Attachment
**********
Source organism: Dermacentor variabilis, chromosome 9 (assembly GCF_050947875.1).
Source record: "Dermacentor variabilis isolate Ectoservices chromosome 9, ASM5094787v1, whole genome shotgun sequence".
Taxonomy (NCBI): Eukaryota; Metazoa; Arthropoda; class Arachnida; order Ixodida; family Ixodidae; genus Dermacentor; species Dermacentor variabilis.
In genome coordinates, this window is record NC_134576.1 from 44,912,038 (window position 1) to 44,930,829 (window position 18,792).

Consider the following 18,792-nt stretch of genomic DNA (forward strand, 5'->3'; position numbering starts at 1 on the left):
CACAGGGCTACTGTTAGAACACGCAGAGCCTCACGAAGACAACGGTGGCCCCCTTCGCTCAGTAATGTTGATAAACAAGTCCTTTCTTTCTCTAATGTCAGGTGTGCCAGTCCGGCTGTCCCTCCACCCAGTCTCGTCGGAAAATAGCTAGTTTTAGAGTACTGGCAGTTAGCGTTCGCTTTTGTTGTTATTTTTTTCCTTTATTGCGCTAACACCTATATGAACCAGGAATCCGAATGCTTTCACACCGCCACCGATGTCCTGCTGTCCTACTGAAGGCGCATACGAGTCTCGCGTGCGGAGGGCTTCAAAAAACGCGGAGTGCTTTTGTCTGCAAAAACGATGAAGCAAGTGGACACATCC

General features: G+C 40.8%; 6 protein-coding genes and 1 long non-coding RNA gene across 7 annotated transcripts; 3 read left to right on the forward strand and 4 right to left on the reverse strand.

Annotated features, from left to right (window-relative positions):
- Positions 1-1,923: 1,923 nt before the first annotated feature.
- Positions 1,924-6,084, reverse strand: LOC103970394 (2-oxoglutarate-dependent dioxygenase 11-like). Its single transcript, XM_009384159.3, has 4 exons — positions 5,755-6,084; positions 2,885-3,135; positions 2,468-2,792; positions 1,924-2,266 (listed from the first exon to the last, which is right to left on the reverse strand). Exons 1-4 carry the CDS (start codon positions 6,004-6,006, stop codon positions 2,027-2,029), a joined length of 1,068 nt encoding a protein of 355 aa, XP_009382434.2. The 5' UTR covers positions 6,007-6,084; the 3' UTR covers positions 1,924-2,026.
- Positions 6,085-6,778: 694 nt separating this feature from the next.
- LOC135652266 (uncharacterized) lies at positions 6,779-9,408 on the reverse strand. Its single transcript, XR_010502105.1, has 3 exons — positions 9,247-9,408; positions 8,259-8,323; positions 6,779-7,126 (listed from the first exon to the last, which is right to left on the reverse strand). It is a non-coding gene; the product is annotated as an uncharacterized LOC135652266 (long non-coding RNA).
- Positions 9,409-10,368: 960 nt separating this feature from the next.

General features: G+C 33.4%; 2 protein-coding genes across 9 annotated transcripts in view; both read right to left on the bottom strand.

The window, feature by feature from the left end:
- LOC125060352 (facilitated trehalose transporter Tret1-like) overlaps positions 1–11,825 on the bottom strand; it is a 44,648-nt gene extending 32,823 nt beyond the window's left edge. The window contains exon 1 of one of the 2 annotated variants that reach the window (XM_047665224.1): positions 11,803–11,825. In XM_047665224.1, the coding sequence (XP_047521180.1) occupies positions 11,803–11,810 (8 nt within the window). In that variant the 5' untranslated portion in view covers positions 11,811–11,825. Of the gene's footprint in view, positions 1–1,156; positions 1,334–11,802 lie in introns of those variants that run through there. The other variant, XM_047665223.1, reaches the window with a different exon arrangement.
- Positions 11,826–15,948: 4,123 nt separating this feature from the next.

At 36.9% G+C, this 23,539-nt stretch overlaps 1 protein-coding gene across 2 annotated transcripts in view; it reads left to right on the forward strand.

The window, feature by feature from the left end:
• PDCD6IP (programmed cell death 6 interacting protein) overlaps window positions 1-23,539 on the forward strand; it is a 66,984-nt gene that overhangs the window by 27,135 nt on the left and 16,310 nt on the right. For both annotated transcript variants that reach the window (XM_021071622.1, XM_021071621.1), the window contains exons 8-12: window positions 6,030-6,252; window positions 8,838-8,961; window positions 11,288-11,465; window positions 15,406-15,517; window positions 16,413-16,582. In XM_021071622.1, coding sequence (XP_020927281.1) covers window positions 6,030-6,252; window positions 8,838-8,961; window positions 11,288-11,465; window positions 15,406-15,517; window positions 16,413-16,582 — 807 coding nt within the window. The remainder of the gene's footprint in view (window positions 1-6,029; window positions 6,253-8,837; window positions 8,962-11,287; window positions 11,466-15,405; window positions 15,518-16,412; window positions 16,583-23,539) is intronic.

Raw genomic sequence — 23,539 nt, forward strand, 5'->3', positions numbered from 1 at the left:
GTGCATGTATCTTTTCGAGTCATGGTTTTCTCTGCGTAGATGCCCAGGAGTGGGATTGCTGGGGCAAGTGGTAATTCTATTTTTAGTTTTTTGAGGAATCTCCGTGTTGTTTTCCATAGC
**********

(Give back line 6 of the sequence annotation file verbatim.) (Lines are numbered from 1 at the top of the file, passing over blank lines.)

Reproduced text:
CACAGGGCTACTGTTAGAACACGCAGAGCCTCACGAAGACAACGGTGGCCCCCTTCGCTCAGTAATGTTGATAAACAAGTCCTTTCTTTCTCTAATGTCAGGTGTGCCAGTCCGGCTGTCCCTCCACCCAGTCTCGTCGGAAAATAGCTAGTTTTAGAGTACTGGCAGTTAGCGTTCGCTTTTGTTGTTATTTTTTTCCTTTATTGCGCTAACACCTATATGAACCAGGAATCCGAATGCTTTCACACCGCCACCGATGTCCTGCTGTCCTACTGAAGGCGCATACGAGTCTCGCGTGCGGAGGGCTTCAAAAAACGCGGAGTGCTTTTGTCTGCAAAAACGATGAAGCAAGTGGACACATCC